Solution-Processed BiI3 Thin Films for Photovoltaic Applications: Improved Carrier Collection via Solvent Annealing

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2016-09-27
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Hamdeh, Umar
Nelson, Rainie
Ryan, Bradley
Bhattacharjee, Ujjal
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Panthani, Matthew
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Petrich, Jacob
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Ames National Laboratory

Ames National Laboratory is a government-owned, contractor-operated national laboratory of the U.S. Department of Energy (DOE), operated by and located on the campus of Iowa State University in Ames, Iowa.

For more than 70 years, the Ames National Laboratory has successfully partnered with Iowa State University, and is unique among the 17 DOE laboratories in that it is physically located on the campus of a major research university. Many of the scientists and administrators at the Laboratory also hold faculty positions at the University and the Laboratory has access to both undergraduate and graduate student talent.

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The function of the Department of Chemical and Biological Engineering has been to prepare students for the study and application of chemistry in industry. This focus has included preparation for employment in various industries as well as the development, design, and operation of equipment and processes within industry.Through the CBE Department, Iowa State University is nationally recognized for its initiatives in bioinformatics, biomaterials, bioproducts, metabolic/tissue engineering, multiphase computational fluid dynamics, advanced polymeric materials and nanostructured materials.

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The Department of Chemical Engineering was founded in 1913 under the Department of Physics and Illuminating Engineering. From 1915 to 1931 it was jointly administered by the Divisions of Industrial Science and Engineering, and from 1931 onward it has been under the Division/College of Engineering. In 1928 it merged with Mining Engineering, and from 1973–1979 it merged with Nuclear Engineering. It became Chemical and Biological Engineering in 2005.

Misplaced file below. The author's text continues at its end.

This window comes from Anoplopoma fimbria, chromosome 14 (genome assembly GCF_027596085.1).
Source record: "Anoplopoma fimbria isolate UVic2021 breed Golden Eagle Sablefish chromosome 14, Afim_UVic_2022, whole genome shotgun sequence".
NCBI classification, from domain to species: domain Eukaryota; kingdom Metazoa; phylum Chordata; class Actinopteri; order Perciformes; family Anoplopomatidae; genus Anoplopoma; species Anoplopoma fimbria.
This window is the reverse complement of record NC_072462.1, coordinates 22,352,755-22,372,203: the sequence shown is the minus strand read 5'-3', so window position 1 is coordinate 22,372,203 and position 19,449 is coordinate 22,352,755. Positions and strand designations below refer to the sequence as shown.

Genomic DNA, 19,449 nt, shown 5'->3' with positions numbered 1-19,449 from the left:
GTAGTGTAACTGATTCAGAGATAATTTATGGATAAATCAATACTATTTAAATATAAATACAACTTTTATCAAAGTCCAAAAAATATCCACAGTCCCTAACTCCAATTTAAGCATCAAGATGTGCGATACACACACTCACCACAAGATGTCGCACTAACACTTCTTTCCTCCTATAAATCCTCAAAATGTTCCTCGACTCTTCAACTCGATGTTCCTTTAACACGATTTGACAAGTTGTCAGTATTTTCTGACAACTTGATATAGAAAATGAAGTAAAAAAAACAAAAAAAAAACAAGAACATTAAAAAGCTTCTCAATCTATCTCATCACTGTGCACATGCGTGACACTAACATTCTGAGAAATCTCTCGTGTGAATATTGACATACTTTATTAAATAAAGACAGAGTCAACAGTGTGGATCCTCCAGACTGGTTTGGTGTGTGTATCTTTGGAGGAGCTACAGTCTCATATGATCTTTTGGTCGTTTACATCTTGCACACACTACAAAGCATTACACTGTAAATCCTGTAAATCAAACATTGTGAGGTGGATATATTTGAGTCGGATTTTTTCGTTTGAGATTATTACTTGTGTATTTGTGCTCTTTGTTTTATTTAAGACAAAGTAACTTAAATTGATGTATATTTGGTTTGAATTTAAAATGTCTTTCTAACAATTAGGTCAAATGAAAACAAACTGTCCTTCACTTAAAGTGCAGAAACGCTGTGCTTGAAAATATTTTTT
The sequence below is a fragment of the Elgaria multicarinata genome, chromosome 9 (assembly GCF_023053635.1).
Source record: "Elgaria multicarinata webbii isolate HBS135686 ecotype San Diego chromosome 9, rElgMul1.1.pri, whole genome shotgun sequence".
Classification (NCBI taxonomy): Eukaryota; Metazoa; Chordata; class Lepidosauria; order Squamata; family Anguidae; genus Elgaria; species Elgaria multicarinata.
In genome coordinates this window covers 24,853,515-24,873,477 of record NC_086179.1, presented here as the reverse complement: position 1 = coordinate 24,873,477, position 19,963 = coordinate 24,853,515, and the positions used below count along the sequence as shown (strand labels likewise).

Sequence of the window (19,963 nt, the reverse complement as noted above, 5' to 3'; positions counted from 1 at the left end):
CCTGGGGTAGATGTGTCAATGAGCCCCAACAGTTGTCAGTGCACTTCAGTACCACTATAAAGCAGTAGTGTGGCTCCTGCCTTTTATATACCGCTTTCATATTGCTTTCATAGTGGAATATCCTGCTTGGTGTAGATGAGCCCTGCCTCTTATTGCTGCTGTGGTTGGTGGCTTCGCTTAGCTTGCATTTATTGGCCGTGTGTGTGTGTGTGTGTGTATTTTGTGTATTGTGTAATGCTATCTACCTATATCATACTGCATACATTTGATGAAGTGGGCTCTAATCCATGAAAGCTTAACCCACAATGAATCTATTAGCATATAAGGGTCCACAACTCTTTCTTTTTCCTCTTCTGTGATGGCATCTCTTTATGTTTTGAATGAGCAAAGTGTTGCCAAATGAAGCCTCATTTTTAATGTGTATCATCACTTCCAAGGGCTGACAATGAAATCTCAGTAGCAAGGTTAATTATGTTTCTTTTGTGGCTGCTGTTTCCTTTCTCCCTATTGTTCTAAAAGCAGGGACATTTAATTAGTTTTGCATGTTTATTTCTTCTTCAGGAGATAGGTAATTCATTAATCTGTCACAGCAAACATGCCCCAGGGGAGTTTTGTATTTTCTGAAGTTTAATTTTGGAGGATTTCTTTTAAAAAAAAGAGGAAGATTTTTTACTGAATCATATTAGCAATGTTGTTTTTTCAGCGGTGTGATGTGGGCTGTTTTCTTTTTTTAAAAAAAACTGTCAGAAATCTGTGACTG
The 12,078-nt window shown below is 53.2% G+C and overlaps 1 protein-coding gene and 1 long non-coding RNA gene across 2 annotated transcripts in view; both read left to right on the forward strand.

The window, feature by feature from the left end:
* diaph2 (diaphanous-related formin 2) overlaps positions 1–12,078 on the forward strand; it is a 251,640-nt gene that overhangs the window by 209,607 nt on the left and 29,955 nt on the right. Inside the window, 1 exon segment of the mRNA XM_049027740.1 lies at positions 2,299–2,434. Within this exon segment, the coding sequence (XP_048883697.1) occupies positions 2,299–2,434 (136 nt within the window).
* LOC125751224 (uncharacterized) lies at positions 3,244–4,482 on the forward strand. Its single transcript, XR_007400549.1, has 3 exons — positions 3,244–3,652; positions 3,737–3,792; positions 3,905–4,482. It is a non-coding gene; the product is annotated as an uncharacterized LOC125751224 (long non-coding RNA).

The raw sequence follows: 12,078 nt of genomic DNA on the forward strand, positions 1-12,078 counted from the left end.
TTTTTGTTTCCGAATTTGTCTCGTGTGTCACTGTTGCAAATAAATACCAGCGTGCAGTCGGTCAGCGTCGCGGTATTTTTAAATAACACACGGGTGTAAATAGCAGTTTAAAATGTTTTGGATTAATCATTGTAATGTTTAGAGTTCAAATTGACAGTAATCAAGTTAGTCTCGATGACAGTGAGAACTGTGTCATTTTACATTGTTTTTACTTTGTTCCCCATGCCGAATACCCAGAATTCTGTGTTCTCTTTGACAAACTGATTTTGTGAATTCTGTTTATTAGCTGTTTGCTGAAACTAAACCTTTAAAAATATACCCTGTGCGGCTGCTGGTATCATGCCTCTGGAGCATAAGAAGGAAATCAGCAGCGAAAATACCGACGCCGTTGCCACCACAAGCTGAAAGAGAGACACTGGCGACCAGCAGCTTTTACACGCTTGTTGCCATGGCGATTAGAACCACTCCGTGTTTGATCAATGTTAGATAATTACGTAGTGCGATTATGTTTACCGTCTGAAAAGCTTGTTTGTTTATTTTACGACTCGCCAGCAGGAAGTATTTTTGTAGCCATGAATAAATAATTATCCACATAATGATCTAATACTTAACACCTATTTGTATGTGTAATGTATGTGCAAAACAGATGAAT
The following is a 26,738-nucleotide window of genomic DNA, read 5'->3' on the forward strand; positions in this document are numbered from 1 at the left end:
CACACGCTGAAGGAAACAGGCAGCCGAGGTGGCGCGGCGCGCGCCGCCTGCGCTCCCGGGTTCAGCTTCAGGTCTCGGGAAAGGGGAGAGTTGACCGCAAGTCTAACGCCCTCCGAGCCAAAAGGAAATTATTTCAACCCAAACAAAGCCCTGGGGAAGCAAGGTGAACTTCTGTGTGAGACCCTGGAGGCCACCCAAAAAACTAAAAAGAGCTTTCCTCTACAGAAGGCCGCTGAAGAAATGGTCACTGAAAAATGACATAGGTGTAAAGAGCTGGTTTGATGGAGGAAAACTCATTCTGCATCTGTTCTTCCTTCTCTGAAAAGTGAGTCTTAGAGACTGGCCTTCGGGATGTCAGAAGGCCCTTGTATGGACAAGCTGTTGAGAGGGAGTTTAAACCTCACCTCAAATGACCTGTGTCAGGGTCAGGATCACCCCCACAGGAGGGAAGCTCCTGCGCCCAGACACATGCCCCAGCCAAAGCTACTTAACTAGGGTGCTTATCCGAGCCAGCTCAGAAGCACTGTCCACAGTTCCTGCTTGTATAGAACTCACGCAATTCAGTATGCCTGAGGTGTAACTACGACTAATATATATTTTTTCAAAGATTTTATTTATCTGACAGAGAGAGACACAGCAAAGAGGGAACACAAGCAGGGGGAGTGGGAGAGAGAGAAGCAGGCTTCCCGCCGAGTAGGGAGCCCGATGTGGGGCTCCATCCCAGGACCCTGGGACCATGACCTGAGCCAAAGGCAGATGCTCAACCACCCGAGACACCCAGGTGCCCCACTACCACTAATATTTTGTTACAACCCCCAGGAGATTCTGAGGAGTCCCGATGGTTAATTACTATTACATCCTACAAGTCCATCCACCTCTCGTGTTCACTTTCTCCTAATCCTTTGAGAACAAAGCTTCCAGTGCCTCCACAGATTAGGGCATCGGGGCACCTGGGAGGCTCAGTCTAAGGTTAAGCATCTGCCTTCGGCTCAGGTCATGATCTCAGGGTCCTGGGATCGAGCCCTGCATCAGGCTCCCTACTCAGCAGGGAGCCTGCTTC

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  • Department of Chemical Engineering (1913–1928)
  • Department of Chemical and Mining Engineering (1928–1957)
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    • Department of Chemical and Biological Engineering (2005–present)

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We report all-inorganic solar cells based on solution-processed BiI3. Two-electron donor solvents such as tetrahydrofuran and dimethylformamide were found to form adducts with BiI3, which make them highly soluble in these solvents. BiI3 thin films were deposited by spin-coating. Solvent annealing BiI3 thin films at relatively low temperatures (≤100 °C) resulted in increased grain size and crystallographic reorientation of grains within the films. The BiI3 films were stable against oxidation for several months and could withstand several hours of annealing in air at temperatures below 150 °C without degradation. Surface oxidation was found to improve photovoltaic device performance due to the formation of a BiOI layer at the BiI3 surface which facilitated hole extraction. Nonoptimized BiI3 solar cells achieved the highest power conversion efficiencies of 1.0%, demonstrating the potential of BiI3 as a nontoxic, air-stable metal-halide absorber material for photovoltaic applications.

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This is a manuscript of an article published as Hamdeh, Umar H., Rainie D. Nelson, Bradley J. Ryan, Ujjal Bhattacharjee, Jacob W. Petrich, and Matthew G. Panthani. "Solution-processed BiI3 thin films for photovoltaic applications: Improved carrier collection via solvent annealing." Chemistry of Materials 28, no. 18 (2016): 6567-6574. DOI: 10.1021/acs.chemmater.6b02347. Posted with permission.

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Fri Jan 01 00:00:00 UTC 2016
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